I turn 50 next year and I can’t wait. I feel wiser, I feel stronger, I feel sexier and more comfortable in my own skin than I ever did in my 20s and 30s when I thought I was Miss Piggy because I wasn’t tall with blue eyes and long legs. I was 30 when I was first discovered and was told by record companies and producers that I had to say I was 23. I hated lying and after six years I came clean. Hiding my age for that time has made me very proud of my real age. When I was younger I had all sorts of insecurities. I thought I was unattractive. The older I get the more I see myself in a positive way – roll on 50.
I still have Botox but I’m not obsessed any more. In my 30s I was crazy for Botox, it was part of having to lie about my age and thinking I needed to keep up the lie. Then I stopped [when she was 42]. Now I have Botox once a year: I have a needle put into the creases between my eyebrows. I’m not going to lie about it but I’m also not going to overdo it. Once a year is enough.
I always believed I would have children but it never happened. Like most women I thought one day I would find myself pregnant. That day never came and now I accept motherhood has passed me by. I can’t be sad about it because that would be selfish. So many incredible things have happened in my life that I am grateful for. I’m not going to adopt as I have a lot of children in my life. I am Aunty Stacia and Nanny Stacia to more than a dozen of my friends’ kids. I change nappies, I put them to bed, read stories, tidy their bedrooms. My poor mother will never get to be a grandmother because neither me nor my older sister Shawn, nor my younger brother Brian has children.
My brother turned me into the most protective sister in the world. Brian is autistic but in the 1970s and 80s there was no understanding of autism. Now he lives in a special community. We speak every day on Facetime and make each other laugh. Back when we were kids people could be very cruel. My sister and I were his protectors and we were fierce. I remember chasing a group of boys who were bullying him, screaming and shouting at them – they were terrified. I cannot bear to see anyone abused or bullied. Especially children. Nothing will ever stop me jumping in.
My family means everything to me – good and bad. My father left us when I was three, which meant me and my mum and sister became this incredibly close unit. My sister works with me and I couldn’t be without her. She’s funny and honest and in this business you need someone you trust. I didn’t have any contact with my dad. He was a singer and I inherited his voice, which was a pretty big gift he left me. He died in 2005 and that was a strange time for me because I had a lot of conflicting emotions. The fact he has passed away makes it easier to resolve the relationship.
I have never been the victim of sexual harassment. I am appalled at everything that has come out about the alleged abuse of women by Harvey Weinstein but nothing like that has ever happened to me. I was older when I first signed a record deal, which I think was a positive thing because I knew a lot more about who I was.
When I got married [to her bodyguard Wayne Newton] in 2007 I believed it would be for life. And then three years later I got divorced. It just didn’t work out. There was no messy divorce. We didn’t have children so it wasn’t complicated and now our paths never cross. If I ran into him at an event I know we’d be able to hug each other, have a chat and move on. That’s pretty civilised, isn’t it?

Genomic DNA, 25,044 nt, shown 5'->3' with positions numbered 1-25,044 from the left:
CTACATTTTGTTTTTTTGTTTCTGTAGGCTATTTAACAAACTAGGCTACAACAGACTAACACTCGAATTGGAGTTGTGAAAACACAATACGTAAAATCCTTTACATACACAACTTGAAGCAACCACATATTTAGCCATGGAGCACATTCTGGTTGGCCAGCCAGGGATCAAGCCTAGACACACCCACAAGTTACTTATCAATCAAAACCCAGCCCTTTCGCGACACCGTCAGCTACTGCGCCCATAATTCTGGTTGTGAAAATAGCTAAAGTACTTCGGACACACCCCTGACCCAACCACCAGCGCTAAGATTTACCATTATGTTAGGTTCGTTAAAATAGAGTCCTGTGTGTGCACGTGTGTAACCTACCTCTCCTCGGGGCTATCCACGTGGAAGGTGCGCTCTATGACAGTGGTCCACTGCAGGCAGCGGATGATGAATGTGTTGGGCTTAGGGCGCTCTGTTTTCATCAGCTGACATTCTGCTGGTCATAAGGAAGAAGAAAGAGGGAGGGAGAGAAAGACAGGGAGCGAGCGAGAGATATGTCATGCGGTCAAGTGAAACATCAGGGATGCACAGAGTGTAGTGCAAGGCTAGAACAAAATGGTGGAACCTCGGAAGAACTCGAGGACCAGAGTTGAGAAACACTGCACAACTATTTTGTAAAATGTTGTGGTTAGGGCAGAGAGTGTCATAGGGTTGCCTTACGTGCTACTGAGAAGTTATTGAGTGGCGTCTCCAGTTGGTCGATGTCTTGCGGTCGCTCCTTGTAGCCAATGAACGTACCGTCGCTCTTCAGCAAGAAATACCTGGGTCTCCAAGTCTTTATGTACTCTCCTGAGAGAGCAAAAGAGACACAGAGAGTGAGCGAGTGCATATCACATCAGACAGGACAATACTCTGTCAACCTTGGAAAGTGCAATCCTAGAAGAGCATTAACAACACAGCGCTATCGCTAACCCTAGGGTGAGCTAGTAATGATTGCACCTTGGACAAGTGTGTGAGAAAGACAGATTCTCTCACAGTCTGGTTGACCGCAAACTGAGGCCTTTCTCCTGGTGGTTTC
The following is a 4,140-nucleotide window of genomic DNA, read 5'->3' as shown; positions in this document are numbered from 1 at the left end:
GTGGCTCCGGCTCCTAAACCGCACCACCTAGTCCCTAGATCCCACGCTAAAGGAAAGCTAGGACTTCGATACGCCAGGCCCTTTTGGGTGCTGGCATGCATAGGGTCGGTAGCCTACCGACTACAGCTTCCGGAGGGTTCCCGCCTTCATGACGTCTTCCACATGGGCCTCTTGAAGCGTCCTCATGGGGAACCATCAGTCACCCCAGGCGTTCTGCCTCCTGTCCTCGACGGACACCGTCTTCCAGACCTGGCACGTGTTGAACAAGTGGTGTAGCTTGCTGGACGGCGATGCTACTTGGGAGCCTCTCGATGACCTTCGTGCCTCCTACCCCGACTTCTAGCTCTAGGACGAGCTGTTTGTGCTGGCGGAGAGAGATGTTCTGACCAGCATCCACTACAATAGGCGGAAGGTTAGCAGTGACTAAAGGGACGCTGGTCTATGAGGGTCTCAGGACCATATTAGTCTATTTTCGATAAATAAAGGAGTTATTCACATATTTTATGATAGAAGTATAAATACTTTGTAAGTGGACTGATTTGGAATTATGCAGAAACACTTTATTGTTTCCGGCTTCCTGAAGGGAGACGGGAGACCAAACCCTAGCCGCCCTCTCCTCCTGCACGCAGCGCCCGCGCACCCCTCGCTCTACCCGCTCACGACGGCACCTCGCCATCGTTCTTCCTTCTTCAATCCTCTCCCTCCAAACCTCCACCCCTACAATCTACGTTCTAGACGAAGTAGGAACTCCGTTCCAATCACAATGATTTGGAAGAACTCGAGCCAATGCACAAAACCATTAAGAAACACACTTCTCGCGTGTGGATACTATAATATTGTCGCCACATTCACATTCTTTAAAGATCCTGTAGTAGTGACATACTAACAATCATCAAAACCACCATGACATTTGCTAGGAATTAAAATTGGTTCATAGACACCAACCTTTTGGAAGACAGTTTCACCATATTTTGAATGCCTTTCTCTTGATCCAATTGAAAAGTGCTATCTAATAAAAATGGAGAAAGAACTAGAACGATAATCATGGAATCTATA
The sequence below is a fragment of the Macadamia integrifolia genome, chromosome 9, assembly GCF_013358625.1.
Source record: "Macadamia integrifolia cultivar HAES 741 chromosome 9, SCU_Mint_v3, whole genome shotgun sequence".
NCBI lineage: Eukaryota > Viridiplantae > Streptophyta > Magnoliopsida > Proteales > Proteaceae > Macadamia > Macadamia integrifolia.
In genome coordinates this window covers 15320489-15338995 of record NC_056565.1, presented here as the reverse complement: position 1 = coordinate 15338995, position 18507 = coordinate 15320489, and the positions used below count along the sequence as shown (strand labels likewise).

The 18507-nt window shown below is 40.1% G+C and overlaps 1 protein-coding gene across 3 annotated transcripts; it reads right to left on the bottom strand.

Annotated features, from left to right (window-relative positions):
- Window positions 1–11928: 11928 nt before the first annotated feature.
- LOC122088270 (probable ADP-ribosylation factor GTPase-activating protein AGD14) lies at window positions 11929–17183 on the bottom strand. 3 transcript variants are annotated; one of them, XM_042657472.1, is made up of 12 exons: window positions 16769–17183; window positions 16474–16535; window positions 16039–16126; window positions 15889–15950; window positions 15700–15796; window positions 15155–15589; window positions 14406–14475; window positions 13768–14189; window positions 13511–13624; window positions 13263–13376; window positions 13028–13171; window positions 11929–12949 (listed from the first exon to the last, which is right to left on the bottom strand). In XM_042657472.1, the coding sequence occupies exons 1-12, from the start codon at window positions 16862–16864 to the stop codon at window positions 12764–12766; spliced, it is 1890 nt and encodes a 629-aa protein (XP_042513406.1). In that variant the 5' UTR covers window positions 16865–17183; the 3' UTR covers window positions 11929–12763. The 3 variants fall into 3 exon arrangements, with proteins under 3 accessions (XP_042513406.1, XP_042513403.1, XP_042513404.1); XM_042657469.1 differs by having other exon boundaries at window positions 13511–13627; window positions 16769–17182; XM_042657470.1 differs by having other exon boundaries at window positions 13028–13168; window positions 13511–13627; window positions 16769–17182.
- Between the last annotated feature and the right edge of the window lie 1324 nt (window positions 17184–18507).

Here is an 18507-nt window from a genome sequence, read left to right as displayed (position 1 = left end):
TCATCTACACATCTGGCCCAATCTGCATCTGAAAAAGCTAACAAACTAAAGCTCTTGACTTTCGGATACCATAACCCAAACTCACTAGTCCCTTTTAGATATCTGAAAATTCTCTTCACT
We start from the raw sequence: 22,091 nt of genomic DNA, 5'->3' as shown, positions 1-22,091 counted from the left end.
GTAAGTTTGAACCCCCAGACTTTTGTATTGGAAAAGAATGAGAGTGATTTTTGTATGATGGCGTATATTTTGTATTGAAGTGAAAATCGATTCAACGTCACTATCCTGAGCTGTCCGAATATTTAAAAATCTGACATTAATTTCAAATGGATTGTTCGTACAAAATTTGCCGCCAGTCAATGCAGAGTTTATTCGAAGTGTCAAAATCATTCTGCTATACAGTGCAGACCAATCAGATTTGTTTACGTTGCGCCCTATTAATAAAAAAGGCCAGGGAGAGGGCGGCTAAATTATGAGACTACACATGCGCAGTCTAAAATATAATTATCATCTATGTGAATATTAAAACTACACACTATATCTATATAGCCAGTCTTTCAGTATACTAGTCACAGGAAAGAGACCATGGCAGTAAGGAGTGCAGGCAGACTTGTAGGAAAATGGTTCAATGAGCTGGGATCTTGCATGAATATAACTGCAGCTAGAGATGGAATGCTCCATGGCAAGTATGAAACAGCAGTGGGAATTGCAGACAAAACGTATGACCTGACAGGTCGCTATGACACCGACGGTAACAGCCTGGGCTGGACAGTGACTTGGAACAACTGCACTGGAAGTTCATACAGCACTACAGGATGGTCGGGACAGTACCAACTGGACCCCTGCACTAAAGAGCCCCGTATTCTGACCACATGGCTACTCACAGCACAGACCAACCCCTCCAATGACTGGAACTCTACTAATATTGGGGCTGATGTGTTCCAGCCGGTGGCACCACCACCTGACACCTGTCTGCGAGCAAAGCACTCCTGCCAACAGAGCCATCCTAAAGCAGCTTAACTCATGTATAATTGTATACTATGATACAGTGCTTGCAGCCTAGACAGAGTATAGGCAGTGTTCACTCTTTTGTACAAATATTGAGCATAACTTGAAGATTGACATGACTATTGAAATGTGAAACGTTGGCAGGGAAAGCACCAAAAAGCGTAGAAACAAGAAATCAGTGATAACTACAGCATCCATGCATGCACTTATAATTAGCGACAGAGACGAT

I am single – with a smile. I am constantly touring and I have no serious relationship in my life. But I do like a bit of romance and fun, so I’m not always on my own. I don’t know whether I will ever get married again. That’s a big question and a big decision.
I am not ashamed to say my career comes first. I think a lot of women are scared to say this. In my 20s and 30s, I was busy trying to tick boxes. To find a man, keep him happy, wonder about children and have my career. In the past few years I have focused on what I do and it has really given me a lot of satisfaction. I love performing. I love writing songs. I love being on the stage. I love touring. I’m not just a singer, I’m a woman with a message about getting knocks and surviving those knocks. I feel incredibly blessed to be able to have this life.
Sir Elton has been my guardian angel. I grew up loving his music and then, when I started out, he was the first big name to show me support. He introduced me to his friends, talked about me to other artists and gave me the best confidence boost one musician could ever give to another. As a kid I was obsessed by him. When I was about six my mother told me I had to wear glasses because my eyesight was so bad. She thought she was breaking bad news but I punched the air and told her I wanted tinted glasses like Elton John.
I am an American woman with an obsession with Brits. I married a British man. My style icon is Kate Moss. The artists I love at the moment are Ed Sheeran, Sam Smith and Olly Murs. My greatest supporters are Elton and Sharon. One of the best things that ever happened to me was appearing on Strictly Come Dancing. I think I was born in the wrong country.
Real people inspire me more than celebrities. I love that Angelina Jolie spoke about her mastectomy, and that Kylie Minogue talked about her breast cancer. If I met Olivia Newton John I would give her the biggest hug because she – like me – has taken this disease on as a mission. But it’s the things real people do that inspire me the most. Recently I gave an award to a lady in Germany whose daughter had died of cancer; she has set up a service where women with cancer go and get dressed up and have their photos taken. I thought that was so inspiring.
Everybody has bad days. No matter how positive you are, there will be times you don’t feel great about life or about yourself. I say go with it. We can’t be happy all the time. But if you do feel like that, put on some music or do whatever it is that lifts you up. Life is about emotions and we can’t hide from them; we have to embrace them and go through them.
By Louise Gannon
- Styling: Anna Woodham at Frank Agency, assisted by Ella Crisp
- Hair: Alex Price at Frank Agency using Hair by Sam McKnight
- Make-up: Lisa Laudat at Eighteen Management using Giorgio Armani Beauty & Skincare
- Producer: Alex Ridley